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XLB and Other Revelations at Su Hong, Palo Alto

Melanie Wong | Dec 22, 2002 03:29 AM

Last weekend after enjoying the vintage Champagne tasting at VVW in Palo Alto, Rochelle McCune and I were game for a recon lunch at Su Hong. We’d had a superlative experience at China First Gourmet in Milpitas the previous Saturday, and the staff had told us that Su Hong had the same owners and “secret” Eastern Chinese menu.

We slogged our way through driving rain up to the Menlo Park location, skidded into our seats at 1:55pm (barely beating the end of lunch service), and then learned that this location does NOT have the “Shanghai” menu! Our waiter, Andy, said that the Palo Alto location makes those specialties. He said his kitchen could try to accommodate our request or we could go to Palo Alto where lunch service ends at 2:30pm. He thought we could make it…so we decided to push ahead.

Despite downed trees in our path and white-out conditions, we managed to get there in time and found a more upscale and white table-clothed décor at the Palo Alto site. We also noticed a refrigerator case full of typical cold appetizers. Again, the extensive Eastern Chinese specialties on the menu were not translated into English. Since “tanspace” had coached me in the Mandarin names for the dishes we had the weekend before, we made it easy on our server and ordered the same things here (see Derek’s report linked below). However, instead of the rice cakes with the snow cabbage and white sauce, we went for the brown-sauced shang hai chao nian gou (Shanghai-style sauteed rice cakes) so that Rochelle could see the difference.

The regular xiao long bao and the crab version of the little steamed dumplings came out together. The waiter left the baskets stacked one atop the other, which kept the crab dumplings on the bottom tier warm until we were ready for them. When Rochelle’s husband, Michael Alderete, tasted his first of the xlb, he exclaimed, “Are these supposed to be the same thing as the soup dumplings we’ve been eating at all those dim sum houses? There’s no comparison. Not at all.” Rochelle thought the skins were a little thinner here than in Milpitas, and I found the filling a bit firmer and less delicate, but the taste, intense broth, and overall quality were equivalent. The ones filled with delicately sweet crab meat and ground pork were even better. Very thin-skinned, two of them leaked, unfortunately, and we lost the soup. These share honors with China First Gourmet for the best I’ve found locally.

The sticky ovals of rice cake were sauteed with thin strips of pork (rou si), fresh spinach leaves (bo cai) and a brown sauce. My brother was impressed with the texture, “chewy and firm, not too soft”, better than any he’d had before. Rochelle found she preferred the refinement and complexity of the white-sauced version better, this one was saltier and not as interesting.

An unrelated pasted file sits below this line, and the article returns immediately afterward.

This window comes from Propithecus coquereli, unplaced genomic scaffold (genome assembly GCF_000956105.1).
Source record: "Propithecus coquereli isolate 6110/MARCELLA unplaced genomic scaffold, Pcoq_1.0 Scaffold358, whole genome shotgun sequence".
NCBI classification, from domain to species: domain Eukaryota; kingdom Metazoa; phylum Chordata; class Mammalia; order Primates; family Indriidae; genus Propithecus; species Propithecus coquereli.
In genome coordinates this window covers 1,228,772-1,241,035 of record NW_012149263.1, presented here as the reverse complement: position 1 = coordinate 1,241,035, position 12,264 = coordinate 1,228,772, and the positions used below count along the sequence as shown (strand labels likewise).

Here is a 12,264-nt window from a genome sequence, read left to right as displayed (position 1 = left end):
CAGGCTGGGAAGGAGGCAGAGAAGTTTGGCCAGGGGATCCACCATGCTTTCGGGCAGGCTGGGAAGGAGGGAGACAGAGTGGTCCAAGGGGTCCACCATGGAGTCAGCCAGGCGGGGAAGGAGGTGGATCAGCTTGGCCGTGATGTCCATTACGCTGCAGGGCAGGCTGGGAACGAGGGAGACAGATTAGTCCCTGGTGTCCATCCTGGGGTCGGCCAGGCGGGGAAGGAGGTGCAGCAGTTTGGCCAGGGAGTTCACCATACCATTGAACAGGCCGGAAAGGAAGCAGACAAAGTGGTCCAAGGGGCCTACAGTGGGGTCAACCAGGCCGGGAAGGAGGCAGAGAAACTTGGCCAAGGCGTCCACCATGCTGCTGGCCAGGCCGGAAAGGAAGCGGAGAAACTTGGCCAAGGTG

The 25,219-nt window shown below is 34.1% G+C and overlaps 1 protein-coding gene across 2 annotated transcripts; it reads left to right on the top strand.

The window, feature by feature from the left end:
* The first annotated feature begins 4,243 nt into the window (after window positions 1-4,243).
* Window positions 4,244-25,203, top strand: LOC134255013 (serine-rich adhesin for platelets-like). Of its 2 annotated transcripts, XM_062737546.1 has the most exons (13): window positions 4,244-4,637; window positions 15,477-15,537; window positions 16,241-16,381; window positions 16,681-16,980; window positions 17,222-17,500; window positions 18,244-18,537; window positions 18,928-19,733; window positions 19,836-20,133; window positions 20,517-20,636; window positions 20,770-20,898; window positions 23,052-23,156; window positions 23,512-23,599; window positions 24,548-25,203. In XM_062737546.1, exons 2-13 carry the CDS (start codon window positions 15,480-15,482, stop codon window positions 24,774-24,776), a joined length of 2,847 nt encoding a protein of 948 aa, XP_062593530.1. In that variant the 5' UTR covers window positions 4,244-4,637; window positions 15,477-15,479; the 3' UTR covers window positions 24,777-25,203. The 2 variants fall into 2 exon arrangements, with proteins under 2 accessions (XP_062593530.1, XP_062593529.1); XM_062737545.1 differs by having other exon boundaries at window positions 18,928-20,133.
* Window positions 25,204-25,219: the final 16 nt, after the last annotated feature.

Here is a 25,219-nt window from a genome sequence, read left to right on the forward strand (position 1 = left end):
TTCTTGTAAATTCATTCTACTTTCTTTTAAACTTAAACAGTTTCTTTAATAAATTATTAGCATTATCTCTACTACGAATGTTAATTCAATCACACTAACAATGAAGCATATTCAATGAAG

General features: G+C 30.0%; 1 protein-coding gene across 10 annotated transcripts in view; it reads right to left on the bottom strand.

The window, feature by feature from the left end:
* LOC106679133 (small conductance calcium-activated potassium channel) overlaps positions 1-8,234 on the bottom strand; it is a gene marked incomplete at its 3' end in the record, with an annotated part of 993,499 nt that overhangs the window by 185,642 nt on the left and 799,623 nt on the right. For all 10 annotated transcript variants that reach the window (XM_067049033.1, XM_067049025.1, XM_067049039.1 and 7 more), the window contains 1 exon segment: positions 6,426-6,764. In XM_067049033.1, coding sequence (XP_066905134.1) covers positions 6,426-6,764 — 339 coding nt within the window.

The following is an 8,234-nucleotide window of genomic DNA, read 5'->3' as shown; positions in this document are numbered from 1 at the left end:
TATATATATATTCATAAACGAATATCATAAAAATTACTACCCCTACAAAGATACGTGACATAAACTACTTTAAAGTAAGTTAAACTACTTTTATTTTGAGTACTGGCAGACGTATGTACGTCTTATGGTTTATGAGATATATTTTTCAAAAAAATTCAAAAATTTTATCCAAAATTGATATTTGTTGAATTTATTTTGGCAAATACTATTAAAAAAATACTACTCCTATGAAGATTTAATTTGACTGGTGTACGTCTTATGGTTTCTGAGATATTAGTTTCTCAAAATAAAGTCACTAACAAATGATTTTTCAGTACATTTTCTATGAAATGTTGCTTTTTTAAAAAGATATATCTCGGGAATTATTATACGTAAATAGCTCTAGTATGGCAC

The rendition of house-style cai fan (veggie rice pot with salted pork) was even better here. The rice grains were a touch firmer and more individual lending an almost crumbly mouthfeel. The browned crust on the bottom was thicker, the flavors and smoky component were more intense, and there was a higher proportion of the fatty salted pork. We noticed that the clay pot cooking/serving vessel was relatively new, whereas we had been surprised at the well-seasoned, darkly stained pots at Milpitas. The seasoning of the pot adds to the flavor of the food, and we figured that Palo Alto had sent their mature and well-used pots to Milpitas to help the new kitchen get started. (g)

The ti pang (red cooked pork shoulder) was smaller than the one in Milpitas. Our waiter was almost apologetic that they only serve one size here versus the two sizes at the other restaurant. However, this was still a big hunk of meat, more than enough for four of us and we still had leftovers to take home. Michael theorized that we might finish one some day if we have eight or more people at the table. It was presented without the bone. Our server cut it apart and then removed the knife from the table. The texture of the meat was not quite as pull-apart tender and the rind wasn’t as meltingly soft as Milpitas. But this was still mighty fine. Rochelle thought the brown sauce was a touch sweeter too, and we enjoyed it drizzled on the cai fan.

All in all, the quality was very high. I never imagined that Su Hong could turn out authentic regional food like this. Rochelle and I felt the style and recipes were quite consistent between the two kitchens, showing the same hand. Prices were about 10% higher here and not out of line with the more upscale setting. We’re already plotting a return visit to sample more of the menu.

Su Hong Restaurant
4101 El Camino Way
(behind Pizza Chicago)
Palo Alto
Reservation: 650-493-3836
Take out: 650-493-4664

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